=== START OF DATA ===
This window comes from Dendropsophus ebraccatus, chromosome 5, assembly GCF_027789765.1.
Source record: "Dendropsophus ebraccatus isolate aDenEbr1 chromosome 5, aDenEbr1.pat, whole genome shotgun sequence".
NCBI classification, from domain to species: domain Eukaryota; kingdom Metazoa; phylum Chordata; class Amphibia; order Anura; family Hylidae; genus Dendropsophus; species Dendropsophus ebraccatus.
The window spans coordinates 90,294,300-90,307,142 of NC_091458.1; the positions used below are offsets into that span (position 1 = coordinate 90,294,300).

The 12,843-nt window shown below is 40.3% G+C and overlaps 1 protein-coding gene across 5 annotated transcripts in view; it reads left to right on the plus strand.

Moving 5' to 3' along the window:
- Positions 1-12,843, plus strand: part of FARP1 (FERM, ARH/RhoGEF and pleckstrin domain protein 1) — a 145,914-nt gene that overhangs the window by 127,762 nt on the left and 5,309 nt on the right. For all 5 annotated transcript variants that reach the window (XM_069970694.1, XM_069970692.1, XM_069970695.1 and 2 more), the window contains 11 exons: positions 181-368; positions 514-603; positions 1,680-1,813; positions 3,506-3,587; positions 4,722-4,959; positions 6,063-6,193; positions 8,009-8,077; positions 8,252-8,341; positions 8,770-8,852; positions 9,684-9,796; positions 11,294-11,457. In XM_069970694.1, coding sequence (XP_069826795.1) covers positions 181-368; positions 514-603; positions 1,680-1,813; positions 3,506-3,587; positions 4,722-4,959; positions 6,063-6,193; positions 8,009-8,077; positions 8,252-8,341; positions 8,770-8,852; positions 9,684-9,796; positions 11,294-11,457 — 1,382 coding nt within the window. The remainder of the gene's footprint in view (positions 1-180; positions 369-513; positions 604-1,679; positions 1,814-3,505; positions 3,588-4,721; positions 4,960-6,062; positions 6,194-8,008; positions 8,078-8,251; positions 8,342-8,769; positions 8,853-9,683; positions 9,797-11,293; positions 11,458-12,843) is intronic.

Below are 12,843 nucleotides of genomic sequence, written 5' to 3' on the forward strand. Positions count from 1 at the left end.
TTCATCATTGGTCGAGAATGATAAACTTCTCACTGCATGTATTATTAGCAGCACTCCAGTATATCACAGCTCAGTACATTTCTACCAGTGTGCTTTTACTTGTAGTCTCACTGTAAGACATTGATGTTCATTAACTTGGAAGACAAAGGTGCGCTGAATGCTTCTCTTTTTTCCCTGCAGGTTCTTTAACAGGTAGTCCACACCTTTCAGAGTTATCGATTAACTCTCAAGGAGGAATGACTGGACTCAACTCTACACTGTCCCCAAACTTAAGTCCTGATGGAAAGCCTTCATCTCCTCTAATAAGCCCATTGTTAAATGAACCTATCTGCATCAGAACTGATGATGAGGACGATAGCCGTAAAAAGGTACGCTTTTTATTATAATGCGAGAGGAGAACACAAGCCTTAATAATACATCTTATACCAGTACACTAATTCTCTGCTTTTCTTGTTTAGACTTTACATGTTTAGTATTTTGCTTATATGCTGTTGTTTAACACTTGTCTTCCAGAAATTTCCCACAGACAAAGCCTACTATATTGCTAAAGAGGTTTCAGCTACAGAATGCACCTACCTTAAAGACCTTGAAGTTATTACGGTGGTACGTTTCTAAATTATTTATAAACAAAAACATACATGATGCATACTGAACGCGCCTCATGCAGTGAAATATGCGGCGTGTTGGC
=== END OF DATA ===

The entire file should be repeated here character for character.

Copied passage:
This window comes from Dendropsophus ebraccatus, chromosome 5, assembly GCF_027789765.1.
Source record: "Dendropsophus ebraccatus isolate aDenEbr1 chromosome 5, aDenEbr1.pat, whole genome shotgun sequence".
NCBI classification, from domain to species: domain Eukaryota; kingdom Metazoa; phylum Chordata; class Amphibia; order Anura; family Hylidae; genus Dendropsophus; species Dendropsophus ebraccatus.
The window spans coordinates 90,294,300-90,307,142 of NC_091458.1; the positions used below are offsets into that span (position 1 = coordinate 90,294,300).

The 12,843-nt window shown below is 40.3% G+C and overlaps 1 protein-coding gene across 5 annotated transcripts in view; it reads left to right on the plus strand.

Moving 5' to 3' along the window:
- Positions 1-12,843, plus strand: part of FARP1 (FERM, ARH/RhoGEF and pleckstrin domain protein 1) — a 145,914-nt gene that overhangs the window by 127,762 nt on the left and 5,309 nt on the right. For all 5 annotated transcript variants that reach the window (XM_069970694.1, XM_069970692.1, XM_069970695.1 and 2 more), the window contains 11 exons: positions 181-368; positions 514-603; positions 1,680-1,813; positions 3,506-3,587; positions 4,722-4,959; positions 6,063-6,193; positions 8,009-8,077; positions 8,252-8,341; positions 8,770-8,852; positions 9,684-9,796; positions 11,294-11,457. In XM_069970694.1, coding sequence (XP_069826795.1) covers positions 181-368; positions 514-603; positions 1,680-1,813; positions 3,506-3,587; positions 4,722-4,959; positions 6,063-6,193; positions 8,009-8,077; positions 8,252-8,341; positions 8,770-8,852; positions 9,684-9,796; positions 11,294-11,457 — 1,382 coding nt within the window. The remainder of the gene's footprint in view (positions 1-180; positions 369-513; positions 604-1,679; positions 1,814-3,505; positions 3,588-4,721; positions 4,960-6,062; positions 6,194-8,008; positions 8,078-8,251; positions 8,342-8,769; positions 8,853-9,683; positions 9,797-11,293; positions 11,458-12,843) is intronic.

Below are 12,843 nucleotides of genomic sequence, written 5' to 3' on the forward strand. Positions count from 1 at the left end.
TTCATCATTGGTCGAGAATGATAAACTTCTCACTGCATGTATTATTAGCAGCACTCCAGTATATCACAGCTCAGTACATTTCTACCAGTGTGCTTTTACTTGTAGTCTCACTGTAAGACATTGATGTTCATTAACTTGGAAGACAAAGGTGCGCTGAATGCTTCTCTTTTTTCCCTGCAGGTTCTTTAACAGGTAGTCCACACCTTTCAGAGTTATCGATTAACTCTCAAGGAGGAATGACTGGACTCAACTCTACACTGTCCCCAAACTTAAGTCCTGATGGAAAGCCTTCATCTCCTCTAATAAGCCCATTGTTAAATGAACCTATCTGCATCAGAACTGATGATGAGGACGATAGCCGTAAAAAGGTACGCTTTTTATTATAATGCGAGAGGAGAACACAAGCCTTAATAATACATCTTATACCAGTACACTAATTCTCTGCTTTTCTTGTTTAGACTTTACATGTTTAGTATTTTGCTTATATGCTGTTGTTTAACACTTGTCTTCCAGAAATTTCCCACAGACAAAGCCTACTATATTGCTAAAGAGGTTTCAGCTACAGAATGCACCTACCTTAAAGACCTTGAAGTTATTACGGTGGTACGTTTCTAAATTATTTATAAACAAAAACATACATGATGCATACTGAACGCGCCTCATGCAGTGAAATATGCGGCGTGTTGGC